The four hidden dangers of perfectionism—and what to do instead

Chasing that perfect report, or getting the presentation exactly correct might be doing us more harm than good says Lynne Cazaly. It’s time we try to make it just ‘good enough’.

The drive is on in workplaces to deliver good value, top quality and efficient service. This pressure to make what we’re doing ‘perfect’ seems to just be one of the basic expectations of the job these days. But despite these noble goals at work, we’re experiencing some of the highest levels of stress, depression, anxiety and mental illness than ever before.

What’s going on? Why are we so uptight at work and unhappy about it? It might be worth us looking at something that doesn’t usually get much attention, because it’s our ‘favourite flaw’ and that’s the trait of perfectionism. The danger with perfectionism comes about because, as PhD researchers Thomas Curran and Andrew Hill say, perfectionism is “An irrational desire to achieve along with being overly critical of oneself and others.” They gathered data from over 41,000 people and found that perfectionism is increasing, at alarming levels and say there are three key types of perfectionism—Self-oriented (when we set unrealistically high standards for ourselves), Societal (when we perceive that society expects us to reach a certain standard) and Other-oriented (when we have high standards for others).

All three are on the increase with the second, Societal, increasing by 33 percent over the duration of their study. Because of our drive to make things better, perfect, faultless and flawless, we might actually be creating more problems at work.

The horror of the perfectionist boss

Many people can recall the horror of working for a perfectionist boss who wasn’t happy with anything, nothing was ever good enough and reports, presentations and projects go through endless corrections. Often it’s only a tiny change like a word here or the typeface, type size or line thickness. We might be worrying about things that don’t matter so much. Here are four of the hidden dangers of perfectionism at work:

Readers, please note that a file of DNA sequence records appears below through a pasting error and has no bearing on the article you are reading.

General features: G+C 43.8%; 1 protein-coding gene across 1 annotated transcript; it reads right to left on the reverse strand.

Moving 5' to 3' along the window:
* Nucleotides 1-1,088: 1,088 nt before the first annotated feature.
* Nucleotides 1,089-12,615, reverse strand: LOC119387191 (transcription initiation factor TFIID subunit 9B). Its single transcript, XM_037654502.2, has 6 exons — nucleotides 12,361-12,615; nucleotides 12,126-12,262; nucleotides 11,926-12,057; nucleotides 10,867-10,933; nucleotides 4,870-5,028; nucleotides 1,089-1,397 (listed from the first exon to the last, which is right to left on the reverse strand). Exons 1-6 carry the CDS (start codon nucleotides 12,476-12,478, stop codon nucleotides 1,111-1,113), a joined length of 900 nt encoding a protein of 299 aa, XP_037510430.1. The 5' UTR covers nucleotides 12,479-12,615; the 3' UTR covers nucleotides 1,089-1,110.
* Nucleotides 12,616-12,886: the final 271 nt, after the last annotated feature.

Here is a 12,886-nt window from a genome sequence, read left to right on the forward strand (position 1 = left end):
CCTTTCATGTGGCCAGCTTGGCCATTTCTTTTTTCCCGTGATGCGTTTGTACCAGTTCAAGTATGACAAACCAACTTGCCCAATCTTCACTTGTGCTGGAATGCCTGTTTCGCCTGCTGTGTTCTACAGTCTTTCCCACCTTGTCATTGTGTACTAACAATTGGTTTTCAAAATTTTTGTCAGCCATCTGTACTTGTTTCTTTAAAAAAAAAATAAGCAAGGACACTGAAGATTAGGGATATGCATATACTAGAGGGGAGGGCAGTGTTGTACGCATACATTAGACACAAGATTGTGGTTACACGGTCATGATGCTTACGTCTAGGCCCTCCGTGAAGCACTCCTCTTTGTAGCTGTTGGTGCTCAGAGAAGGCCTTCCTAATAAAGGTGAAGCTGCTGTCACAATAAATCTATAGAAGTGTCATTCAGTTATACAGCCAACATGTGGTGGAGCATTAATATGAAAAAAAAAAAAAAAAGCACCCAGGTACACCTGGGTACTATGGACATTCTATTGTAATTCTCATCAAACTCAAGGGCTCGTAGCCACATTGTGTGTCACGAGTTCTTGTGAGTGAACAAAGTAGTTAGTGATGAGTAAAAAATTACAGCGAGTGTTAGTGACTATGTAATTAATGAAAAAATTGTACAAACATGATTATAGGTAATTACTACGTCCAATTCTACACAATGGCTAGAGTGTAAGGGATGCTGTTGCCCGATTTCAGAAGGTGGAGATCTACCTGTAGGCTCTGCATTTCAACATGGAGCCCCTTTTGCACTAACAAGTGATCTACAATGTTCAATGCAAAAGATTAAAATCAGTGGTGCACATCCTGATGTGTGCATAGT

Longer hours aren’t better
If you’re regularly putting in extra hours trying to make something ‘good enough’ or ‘better’, you could be wasting your time. Working harder just causes burnout, sleeplessness, stress and anxiety and doesn’t deliver on the quality we hope for. Harvard Business Review research revealed that extra work hours just make us feel better about the quality, they don’t really impact the quality.

Too hard on yourself or others 
We might be too harsh, expecting high standards and being disappointed or moody when things aren’t ‘perfect’. But perfection doesn’t exist, so reaching it is impossible and the pursuit doesn’t deliver the feelings we wish it would.

Conflict and tension
Unnecessary conflict and tension can crop up at work because of uncertain or ill-defined standards. We often talk about deadlines, but we don’t talk enough about the standard or quality that’s required. As a result, people work endlessly, doubting what they’ve done is ‘good enough’, when no standard has even been discussed or agreed to.

No party for no success
Some perfectionists don’t celebrate the wins or the achievement of milestones because they’re terribly disappointed they didn’t meet their own self-imposed standards. While everyone else is high-fiving, they might be berating themselves near the doughnuts because nothing was ‘good enough’.

Rather than pursuing perfect it’s better to define and aspire for ‘good enough’ and to get feedback and responses from peers, clients or customers to make sure you’re on the right track.

If you want great progress, put your ideas out there sooner, test and get feedback and iterate. It’s the new way of working. It’s how to truly identify and deliver good value, great products and efficient services. You can do the same. Tone down the perfectionism; it’s harming us all and our abilities to work well and get a good night’s sleep.

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